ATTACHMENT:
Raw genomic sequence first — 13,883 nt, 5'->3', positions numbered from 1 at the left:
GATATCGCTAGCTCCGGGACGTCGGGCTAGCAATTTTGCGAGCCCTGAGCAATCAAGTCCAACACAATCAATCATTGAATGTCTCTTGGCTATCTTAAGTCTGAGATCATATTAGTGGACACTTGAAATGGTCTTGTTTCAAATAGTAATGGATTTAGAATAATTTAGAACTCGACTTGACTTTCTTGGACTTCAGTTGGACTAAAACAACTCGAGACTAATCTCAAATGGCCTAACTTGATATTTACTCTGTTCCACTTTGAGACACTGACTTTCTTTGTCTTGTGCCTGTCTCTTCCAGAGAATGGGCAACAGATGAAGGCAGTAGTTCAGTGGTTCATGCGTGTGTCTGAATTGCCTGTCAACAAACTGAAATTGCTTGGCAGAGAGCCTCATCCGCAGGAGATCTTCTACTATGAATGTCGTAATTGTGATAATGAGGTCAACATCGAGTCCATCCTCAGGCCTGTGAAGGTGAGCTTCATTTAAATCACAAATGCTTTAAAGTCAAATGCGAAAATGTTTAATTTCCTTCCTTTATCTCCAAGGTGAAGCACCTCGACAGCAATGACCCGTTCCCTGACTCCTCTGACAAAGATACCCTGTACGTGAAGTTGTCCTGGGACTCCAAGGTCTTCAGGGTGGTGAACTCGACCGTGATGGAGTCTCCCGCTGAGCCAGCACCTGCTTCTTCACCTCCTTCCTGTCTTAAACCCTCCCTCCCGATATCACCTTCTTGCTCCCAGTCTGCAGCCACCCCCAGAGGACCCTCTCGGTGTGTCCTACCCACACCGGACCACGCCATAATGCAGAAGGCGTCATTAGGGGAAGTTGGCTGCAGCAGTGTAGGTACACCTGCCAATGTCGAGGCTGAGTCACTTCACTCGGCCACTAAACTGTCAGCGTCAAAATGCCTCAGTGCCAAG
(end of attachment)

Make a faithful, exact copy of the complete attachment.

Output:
Raw genomic sequence first — 13,883 nt, 5'->3', positions numbered from 1 at the left:
GATATCGCTAGCTCCGGGACGTCGGGCTAGCAATTTTGCGAGCCCTGAGCAATCAAGTCCAACACAATCAATCATTGAATGTCTCTTGGCTATCTTAAGTCTGAGATCATATTAGTGGACACTTGAAATGGTCTTGTTTCAAATAGTAATGGATTTAGAATAATTTAGAACTCGACTTGACTTTCTTGGACTTCAGTTGGACTAAAACAACTCGAGACTAATCTCAAATGGCCTAACTTGATATTTACTCTGTTCCACTTTGAGACACTGACTTTCTTTGTCTTGTGCCTGTCTCTTCCAGAGAATGGGCAACAGATGAAGGCAGTAGTTCAGTGGTTCATGCGTGTGTCTGAATTGCCTGTCAACAAACTGAAATTGCTTGGCAGAGAGCCTCATCCGCAGGAGATCTTCTACTATGAATGTCGTAATTGTGATAATGAGGTCAACATCGAGTCCATCCTCAGGCCTGTGAAGGTGAGCTTCATTTAAATCACAAATGCTTTAAAGTCAAATGCGAAAATGTTTAATTTCCTTCCTTTATCTCCAAGGTGAAGCACCTCGACAGCAATGACCCGTTCCCTGACTCCTCTGACAAAGATACCCTGTACGTGAAGTTGTCCTGGGACTCCAAGGTCTTCAGGGTGGTGAACTCGACCGTGATGGAGTCTCCCGCTGAGCCAGCACCTGCTTCTTCACCTCCTTCCTGTCTTAAACCCTCCCTCCCGATATCACCTTCTTGCTCCCAGTCTGCAGCCACCCCCAGAGGACCCTCTCGGTGTGTCCTACCCACACCGGACCACGCCATAATGCAGAAGGCGTCATTAGGGGAAGTTGGCTGCAGCAGTGTAGGTACACCTGCCAATGTCGAGGCTGAGTCACTTCACTCGGCCACTAAACTGTCAGCGTCAAAATGCCTCAGTGCCAAG